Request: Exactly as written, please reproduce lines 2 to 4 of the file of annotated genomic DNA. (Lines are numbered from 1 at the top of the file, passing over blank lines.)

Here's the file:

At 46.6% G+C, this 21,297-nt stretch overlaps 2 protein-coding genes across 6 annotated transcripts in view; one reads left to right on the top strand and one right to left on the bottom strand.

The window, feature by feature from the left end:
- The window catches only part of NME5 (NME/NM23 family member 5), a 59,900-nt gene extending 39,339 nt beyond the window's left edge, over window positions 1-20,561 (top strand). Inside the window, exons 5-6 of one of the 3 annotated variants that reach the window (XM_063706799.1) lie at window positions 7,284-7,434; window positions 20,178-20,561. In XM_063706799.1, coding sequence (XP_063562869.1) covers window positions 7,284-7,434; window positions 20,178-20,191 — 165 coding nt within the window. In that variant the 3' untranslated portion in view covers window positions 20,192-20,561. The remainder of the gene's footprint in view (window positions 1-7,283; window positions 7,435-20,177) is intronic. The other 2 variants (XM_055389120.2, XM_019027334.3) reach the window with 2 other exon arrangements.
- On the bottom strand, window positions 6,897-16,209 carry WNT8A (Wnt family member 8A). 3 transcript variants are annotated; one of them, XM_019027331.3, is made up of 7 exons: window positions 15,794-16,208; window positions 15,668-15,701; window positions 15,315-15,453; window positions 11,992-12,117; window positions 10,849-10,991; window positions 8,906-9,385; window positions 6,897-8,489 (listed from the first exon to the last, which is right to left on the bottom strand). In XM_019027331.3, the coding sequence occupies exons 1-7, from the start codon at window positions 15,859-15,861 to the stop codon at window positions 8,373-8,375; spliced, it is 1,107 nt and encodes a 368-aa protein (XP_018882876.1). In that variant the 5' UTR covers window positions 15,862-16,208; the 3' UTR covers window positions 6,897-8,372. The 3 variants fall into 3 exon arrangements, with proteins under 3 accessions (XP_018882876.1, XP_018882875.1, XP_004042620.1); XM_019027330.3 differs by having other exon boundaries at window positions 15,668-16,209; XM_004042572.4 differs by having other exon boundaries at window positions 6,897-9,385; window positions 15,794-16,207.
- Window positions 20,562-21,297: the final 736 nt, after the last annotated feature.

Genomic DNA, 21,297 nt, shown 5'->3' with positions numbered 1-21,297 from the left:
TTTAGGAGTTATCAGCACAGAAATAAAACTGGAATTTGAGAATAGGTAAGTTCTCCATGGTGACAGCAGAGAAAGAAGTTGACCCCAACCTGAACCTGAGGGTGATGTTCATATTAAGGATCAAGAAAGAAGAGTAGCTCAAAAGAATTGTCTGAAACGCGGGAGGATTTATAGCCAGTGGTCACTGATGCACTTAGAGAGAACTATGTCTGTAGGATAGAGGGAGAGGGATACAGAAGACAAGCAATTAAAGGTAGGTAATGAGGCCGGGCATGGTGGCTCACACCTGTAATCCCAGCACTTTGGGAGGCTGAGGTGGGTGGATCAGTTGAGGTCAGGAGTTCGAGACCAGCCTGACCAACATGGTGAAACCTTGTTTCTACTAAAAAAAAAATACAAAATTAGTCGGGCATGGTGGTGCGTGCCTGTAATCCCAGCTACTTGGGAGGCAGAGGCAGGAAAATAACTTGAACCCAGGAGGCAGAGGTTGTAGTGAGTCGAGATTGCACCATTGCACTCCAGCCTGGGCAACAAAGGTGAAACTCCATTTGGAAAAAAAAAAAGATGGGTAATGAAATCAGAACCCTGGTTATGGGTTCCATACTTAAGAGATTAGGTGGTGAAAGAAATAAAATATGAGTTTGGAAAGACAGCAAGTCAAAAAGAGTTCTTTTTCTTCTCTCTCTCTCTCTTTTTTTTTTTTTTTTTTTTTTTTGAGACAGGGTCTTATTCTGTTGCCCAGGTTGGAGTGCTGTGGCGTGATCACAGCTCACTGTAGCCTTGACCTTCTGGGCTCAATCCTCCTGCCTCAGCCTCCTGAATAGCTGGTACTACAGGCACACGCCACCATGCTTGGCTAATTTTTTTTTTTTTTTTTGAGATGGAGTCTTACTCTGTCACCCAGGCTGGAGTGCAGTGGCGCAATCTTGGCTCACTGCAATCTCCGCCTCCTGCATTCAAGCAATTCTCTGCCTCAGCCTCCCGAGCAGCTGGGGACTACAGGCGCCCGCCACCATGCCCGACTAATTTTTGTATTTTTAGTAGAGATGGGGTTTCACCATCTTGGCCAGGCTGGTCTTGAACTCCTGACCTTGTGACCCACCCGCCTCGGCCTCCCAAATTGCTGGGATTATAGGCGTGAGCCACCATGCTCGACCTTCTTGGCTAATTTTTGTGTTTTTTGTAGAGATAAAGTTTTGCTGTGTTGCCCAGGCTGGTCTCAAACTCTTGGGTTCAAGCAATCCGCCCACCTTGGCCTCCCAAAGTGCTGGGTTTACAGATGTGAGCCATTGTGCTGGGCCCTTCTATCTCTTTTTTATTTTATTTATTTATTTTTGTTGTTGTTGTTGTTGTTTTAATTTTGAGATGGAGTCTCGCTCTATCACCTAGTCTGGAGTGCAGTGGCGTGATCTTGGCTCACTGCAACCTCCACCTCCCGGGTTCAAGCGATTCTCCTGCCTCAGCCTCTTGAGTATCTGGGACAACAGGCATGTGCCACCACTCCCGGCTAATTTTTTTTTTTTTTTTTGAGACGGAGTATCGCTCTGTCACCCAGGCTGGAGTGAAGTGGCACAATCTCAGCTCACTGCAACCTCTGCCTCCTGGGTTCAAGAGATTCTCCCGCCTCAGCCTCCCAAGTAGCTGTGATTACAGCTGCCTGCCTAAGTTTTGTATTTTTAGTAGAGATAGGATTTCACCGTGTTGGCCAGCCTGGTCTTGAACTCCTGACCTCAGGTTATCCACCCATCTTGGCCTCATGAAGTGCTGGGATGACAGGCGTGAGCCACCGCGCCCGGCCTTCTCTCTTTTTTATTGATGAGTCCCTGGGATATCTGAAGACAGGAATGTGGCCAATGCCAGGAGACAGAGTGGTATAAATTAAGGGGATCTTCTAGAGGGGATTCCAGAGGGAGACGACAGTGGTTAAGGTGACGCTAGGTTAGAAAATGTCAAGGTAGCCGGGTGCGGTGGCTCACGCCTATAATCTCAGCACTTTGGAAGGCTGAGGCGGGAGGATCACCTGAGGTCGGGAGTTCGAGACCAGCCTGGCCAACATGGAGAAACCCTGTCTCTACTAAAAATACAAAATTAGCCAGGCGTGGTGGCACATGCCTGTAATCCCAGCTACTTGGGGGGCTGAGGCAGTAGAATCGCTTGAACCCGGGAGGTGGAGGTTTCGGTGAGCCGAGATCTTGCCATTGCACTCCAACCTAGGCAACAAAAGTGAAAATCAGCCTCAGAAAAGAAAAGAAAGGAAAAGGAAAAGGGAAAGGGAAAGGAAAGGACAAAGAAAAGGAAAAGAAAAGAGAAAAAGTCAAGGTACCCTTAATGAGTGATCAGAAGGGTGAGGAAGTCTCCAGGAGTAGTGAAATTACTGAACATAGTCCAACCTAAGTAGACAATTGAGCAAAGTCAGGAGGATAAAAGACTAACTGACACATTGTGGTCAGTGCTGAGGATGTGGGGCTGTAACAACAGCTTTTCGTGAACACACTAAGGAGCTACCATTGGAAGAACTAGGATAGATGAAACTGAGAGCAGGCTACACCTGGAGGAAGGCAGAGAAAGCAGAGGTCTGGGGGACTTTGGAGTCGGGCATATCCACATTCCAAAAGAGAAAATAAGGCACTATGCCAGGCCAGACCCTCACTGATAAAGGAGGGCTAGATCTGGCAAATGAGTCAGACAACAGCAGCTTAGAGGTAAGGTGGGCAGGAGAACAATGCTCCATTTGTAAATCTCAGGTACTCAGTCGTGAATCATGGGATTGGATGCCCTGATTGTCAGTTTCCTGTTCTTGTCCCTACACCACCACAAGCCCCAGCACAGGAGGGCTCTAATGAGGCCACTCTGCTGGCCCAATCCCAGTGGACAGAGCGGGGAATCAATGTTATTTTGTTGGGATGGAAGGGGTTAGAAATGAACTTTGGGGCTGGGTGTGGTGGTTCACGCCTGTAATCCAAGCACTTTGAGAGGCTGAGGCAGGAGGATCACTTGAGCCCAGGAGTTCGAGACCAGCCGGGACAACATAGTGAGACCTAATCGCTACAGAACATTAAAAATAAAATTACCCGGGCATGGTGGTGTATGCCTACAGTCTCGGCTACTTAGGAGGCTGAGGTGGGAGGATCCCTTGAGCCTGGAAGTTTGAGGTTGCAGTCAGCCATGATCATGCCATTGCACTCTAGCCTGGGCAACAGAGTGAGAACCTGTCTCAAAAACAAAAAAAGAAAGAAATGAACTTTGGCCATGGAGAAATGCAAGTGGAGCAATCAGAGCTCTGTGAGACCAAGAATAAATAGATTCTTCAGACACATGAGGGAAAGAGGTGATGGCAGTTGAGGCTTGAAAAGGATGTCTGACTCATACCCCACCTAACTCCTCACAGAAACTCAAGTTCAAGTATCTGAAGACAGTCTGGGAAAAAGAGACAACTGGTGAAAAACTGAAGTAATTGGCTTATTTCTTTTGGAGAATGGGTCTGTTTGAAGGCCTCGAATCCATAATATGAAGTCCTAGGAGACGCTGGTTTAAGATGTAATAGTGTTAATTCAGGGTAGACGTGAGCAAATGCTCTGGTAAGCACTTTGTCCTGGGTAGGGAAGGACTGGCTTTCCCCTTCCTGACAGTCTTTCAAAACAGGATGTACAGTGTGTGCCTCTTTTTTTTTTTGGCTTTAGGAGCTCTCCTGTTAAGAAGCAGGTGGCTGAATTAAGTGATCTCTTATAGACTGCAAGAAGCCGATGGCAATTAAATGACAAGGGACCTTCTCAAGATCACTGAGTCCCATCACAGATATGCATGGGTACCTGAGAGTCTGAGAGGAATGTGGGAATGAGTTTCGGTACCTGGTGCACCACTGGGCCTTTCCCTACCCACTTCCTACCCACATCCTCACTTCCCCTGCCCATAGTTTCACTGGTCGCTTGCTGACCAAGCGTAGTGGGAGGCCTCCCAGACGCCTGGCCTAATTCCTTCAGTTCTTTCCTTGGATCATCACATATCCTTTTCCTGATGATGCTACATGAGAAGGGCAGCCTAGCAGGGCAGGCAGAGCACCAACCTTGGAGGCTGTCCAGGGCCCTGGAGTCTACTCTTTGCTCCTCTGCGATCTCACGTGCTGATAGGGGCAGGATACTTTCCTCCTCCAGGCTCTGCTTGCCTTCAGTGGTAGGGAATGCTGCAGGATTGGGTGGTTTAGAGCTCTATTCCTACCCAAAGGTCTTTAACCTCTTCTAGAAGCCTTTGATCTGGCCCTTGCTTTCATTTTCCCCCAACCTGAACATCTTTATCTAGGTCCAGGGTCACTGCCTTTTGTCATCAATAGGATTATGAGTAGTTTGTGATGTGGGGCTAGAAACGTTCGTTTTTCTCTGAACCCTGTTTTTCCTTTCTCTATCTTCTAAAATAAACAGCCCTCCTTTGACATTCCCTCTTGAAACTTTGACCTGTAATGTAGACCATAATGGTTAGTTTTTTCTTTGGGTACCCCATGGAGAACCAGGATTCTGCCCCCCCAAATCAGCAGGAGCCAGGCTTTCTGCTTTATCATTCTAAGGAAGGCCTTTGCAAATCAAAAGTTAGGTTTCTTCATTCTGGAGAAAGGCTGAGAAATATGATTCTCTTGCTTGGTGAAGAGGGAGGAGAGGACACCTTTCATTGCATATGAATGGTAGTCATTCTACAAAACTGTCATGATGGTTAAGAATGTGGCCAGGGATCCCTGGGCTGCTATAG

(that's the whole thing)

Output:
The window, feature by feature from the left end:
- The window catches only part of NME5 (NME/NM23 family member 5), a 59,900-nt gene extending 39,339 nt beyond the window's left edge, over window positions 1-20,561 (top strand). Inside the window, exons 5-6 of one of the 3 annotated variants that reach the window (XM_063706799.1) lie at window positions 7,284-7,434; window positions 20,178-20,561. In XM_063706799.1, coding sequence (XP_063562869.1) covers window positions 7,284-7,434; window positions 20,178-20,191 — 165 coding nt within the window. In that variant the 3' untranslated portion in view covers window positions 20,192-20,561. The remainder of the gene's footprint in view (window positions 1-7,283; window positions 7,435-20,177) is intronic. The other 2 variants (XM_055389120.2, XM_019027334.3) reach the window with 2 other exon arrangements.
- On the bottom strand, window positions 6,897-16,209 carry WNT8A (Wnt family member 8A). 3 transcript variants are annotated; one of them, XM_019027331.3, is made up of 7 exons: window positions 15,794-16,208; window positions 15,668-15,701; window positions 15,315-15,453; window positions 11,992-12,117; window positions 10,849-10,991; window positions 8,906-9,385; window positions 6,897-8,489 (listed from the first exon to the last, which is right to left on the bottom strand). In XM_019027331.3, the coding sequence occupies exons 1-7, from the start codon at window positions 15,859-15,861 to the stop codon at window positions 8,373-8,375; spliced, it is 1,107 nt and encodes a 368-aa protein (XP_018882876.1). In that variant the 5' UTR covers window positions 15,862-16,208; the 3' UTR covers window positions 6,897-8,372. The 3 variants fall into 3 exon arrangements, with proteins under 3 accessions (XP_018882876.1, XP_018882875.1, XP_004042620.1); XM_019027330.3 differs by having other exon boundaries at window positions 15,668-16,209; XM_004042572.4 differs by having other exon boundaries at window positions 6,897-9,385; window positions 15,794-16,207.